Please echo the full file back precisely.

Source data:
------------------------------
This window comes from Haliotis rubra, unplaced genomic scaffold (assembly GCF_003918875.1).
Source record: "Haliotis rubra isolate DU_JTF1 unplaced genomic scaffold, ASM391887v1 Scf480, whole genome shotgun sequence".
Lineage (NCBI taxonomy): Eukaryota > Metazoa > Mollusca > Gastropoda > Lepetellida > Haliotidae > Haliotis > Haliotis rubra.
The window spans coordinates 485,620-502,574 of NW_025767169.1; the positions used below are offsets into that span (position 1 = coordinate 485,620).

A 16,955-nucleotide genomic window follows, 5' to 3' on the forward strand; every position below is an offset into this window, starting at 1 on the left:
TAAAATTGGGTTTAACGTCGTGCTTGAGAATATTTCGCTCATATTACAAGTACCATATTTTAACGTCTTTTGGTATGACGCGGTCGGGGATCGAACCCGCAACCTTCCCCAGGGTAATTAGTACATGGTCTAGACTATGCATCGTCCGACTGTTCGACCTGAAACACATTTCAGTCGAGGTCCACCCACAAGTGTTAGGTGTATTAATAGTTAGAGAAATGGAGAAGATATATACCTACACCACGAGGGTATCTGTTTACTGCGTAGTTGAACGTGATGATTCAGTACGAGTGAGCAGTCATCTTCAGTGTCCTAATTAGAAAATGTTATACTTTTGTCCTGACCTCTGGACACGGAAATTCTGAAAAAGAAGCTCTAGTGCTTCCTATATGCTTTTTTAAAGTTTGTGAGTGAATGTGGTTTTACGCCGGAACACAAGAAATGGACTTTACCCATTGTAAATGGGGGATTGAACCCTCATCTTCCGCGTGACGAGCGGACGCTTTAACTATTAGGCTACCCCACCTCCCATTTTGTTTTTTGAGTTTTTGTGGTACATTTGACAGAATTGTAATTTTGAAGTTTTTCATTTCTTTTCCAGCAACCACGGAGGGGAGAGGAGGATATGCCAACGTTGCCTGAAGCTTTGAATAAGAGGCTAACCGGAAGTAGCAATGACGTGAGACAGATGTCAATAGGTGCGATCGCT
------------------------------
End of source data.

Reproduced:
This window comes from Haliotis rubra, unplaced genomic scaffold (assembly GCF_003918875.1).
Source record: "Haliotis rubra isolate DU_JTF1 unplaced genomic scaffold, ASM391887v1 Scf480, whole genome shotgun sequence".
Lineage (NCBI taxonomy): Eukaryota > Metazoa > Mollusca > Gastropoda > Lepetellida > Haliotidae > Haliotis > Haliotis rubra.
The window spans coordinates 485,620-502,574 of NW_025767169.1; the positions used below are offsets into that span (position 1 = coordinate 485,620).

A 16,955-nucleotide genomic window follows, 5' to 3' on the forward strand; every position below is an offset into this window, starting at 1 on the left:
TAAAATTGGGTTTAACGTCGTGCTTGAGAATATTTCGCTCATATTACAAGTACCATATTTTAACGTCTTTTGGTATGACGCGGTCGGGGATCGAACCCGCAACCTTCCCCAGGGTAATTAGTACATGGTCTAGACTATGCATCGTCCGACTGTTCGACCTGAAACACATTTCAGTCGAGGTCCACCCACAAGTGTTAGGTGTATTAATAGTTAGAGAAATGGAGAAGATATATACCTACACCACGAGGGTATCTGTTTACTGCGTAGTTGAACGTGATGATTCAGTACGAGTGAGCAGTCATCTTCAGTGTCCTAATTAGAAAATGTTATACTTTTGTCCTGACCTCTGGACACGGAAATTCTGAAAAAGAAGCTCTAGTGCTTCCTATATGCTTTTTTAAAGTTTGTGAGTGAATGTGGTTTTACGCCGGAACACAAGAAATGGACTTTACCCATTGTAAATGGGGGATTGAACCCTCATCTTCCGCGTGACGAGCGGACGCTTTAACTATTAGGCTACCCCACCTCCCATTTTGTTTTTTGAGTTTTTGTGGTACATTTGACAGAATTGTAATTTTGAAGTTTTTCATTTCTTTTCCAGCAACCACGGAGGGGAGAGGAGGATATGCCAACGTTGCCTGAAGCTTTGAATAAGAGGCTAACCGGAAGTAGCAATGACGTGAGACAGATGTCAATAGGTGCGATCGCT